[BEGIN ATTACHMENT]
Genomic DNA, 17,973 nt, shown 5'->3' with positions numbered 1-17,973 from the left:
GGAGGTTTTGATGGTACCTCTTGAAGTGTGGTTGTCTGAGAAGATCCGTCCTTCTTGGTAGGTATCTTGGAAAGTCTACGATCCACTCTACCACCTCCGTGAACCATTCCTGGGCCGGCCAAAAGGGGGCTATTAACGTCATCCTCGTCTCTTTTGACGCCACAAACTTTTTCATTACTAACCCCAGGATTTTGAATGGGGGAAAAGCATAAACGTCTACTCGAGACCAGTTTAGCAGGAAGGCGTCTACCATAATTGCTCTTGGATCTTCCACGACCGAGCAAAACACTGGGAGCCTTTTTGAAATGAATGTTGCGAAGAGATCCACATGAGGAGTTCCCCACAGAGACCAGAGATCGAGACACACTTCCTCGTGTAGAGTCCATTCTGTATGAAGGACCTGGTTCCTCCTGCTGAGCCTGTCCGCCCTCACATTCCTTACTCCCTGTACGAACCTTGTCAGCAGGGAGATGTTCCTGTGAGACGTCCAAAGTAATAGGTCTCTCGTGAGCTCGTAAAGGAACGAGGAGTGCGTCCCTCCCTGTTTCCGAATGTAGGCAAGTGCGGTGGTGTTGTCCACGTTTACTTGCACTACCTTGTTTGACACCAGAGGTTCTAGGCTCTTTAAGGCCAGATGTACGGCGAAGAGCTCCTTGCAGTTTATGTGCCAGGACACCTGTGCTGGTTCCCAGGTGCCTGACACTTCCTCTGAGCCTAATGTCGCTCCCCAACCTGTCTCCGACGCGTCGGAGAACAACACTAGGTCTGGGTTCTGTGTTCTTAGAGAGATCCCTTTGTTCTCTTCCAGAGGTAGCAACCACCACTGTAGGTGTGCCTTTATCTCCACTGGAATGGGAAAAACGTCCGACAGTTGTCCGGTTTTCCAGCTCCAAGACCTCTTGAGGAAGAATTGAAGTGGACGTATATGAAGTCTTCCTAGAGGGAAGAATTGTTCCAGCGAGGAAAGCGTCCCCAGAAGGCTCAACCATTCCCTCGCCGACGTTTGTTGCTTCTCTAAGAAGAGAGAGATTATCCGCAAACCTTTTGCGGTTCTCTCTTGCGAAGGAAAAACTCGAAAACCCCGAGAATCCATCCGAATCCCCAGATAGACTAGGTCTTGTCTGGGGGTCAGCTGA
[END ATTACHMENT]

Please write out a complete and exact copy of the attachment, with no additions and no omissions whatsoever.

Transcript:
Genomic DNA, 17,973 nt, shown 5'->3' with positions numbered 1-17,973 from the left:
GGAGGTTTTGATGGTACCTCTTGAAGTGTGGTTGTCTGAGAAGATCCGTCCTTCTTGGTAGGTATCTTGGAAAGTCTACGATCCACTCTACCACCTCCGTGAACCATTCCTGGGCCGGCCAAAAGGGGGCTATTAACGTCATCCTCGTCTCTTTTGACGCCACAAACTTTTTCATTACTAACCCCAGGATTTTGAATGGGGGAAAAGCATAAACGTCTACTCGAGACCAGTTTAGCAGGAAGGCGTCTACCATAATTGCTCTTGGATCTTCCACGACCGAGCAAAACACTGGGAGCCTTTTTGAAATGAATGTTGCGAAGAGATCCACATGAGGAGTTCCCCACAGAGACCAGAGATCGAGACACACTTCCTCGTGTAGAGTCCATTCTGTATGAAGGACCTGGTTCCTCCTGCTGAGCCTGTCCGCCCTCACATTCCTTACTCCCTGTACGAACCTTGTCAGCAGGGAGATGTTCCTGTGAGACGTCCAAAGTAATAGGTCTCTCGTGAGCTCGTAAAGGAACGAGGAGTGCGTCCCTCCCTGTTTCCGAATGTAGGCAAGTGCGGTGGTGTTGTCCACGTTTACTTGCACTACCTTGTTTGACACCAGAGGTTCTAGGCTCTTTAAGGCCAGATGTACGGCGAAGAGCTCCTTGCAGTTTATGTGCCAGGACACCTGTGCTGGTTCCCAGGTGCCTGACACTTCCTCTGAGCCTAATGTCGCTCCCCAACCTGTCTCCGACGCGTCGGAGAACAACACTAGGTCTGGGTTCTGTGTTCTTAGAGAGATCCCTTTGTTCTCTTCCAGAGGTAGCAACCACCACTGTAGGTGTGCCTTTATCTCCACTGGAATGGGAAAAACGTCCGACAGTTGTCCGGTTTTCCAGCTCCAAGACCTCTTGAGGAAGAATTGAAGTGGACGTATATGAAGTCTTCCTAGAGGGAAGAATTGTTCCAGCGAGGAAAGCGTCCCCAGAAGGCTCAACCATTCCCTCGCCGACGTTTGTTGCTTCTCTAAGAAGAGAGAGATTATCCGCAAACCTTTTGCGGTTCTCTCTTGCGAAGGAAAAACTCGAAAACCCCGAGAATCCATCCGAATCCCCAGATAGACTAGGTCTTGTCTGGGGGTCAGCTGA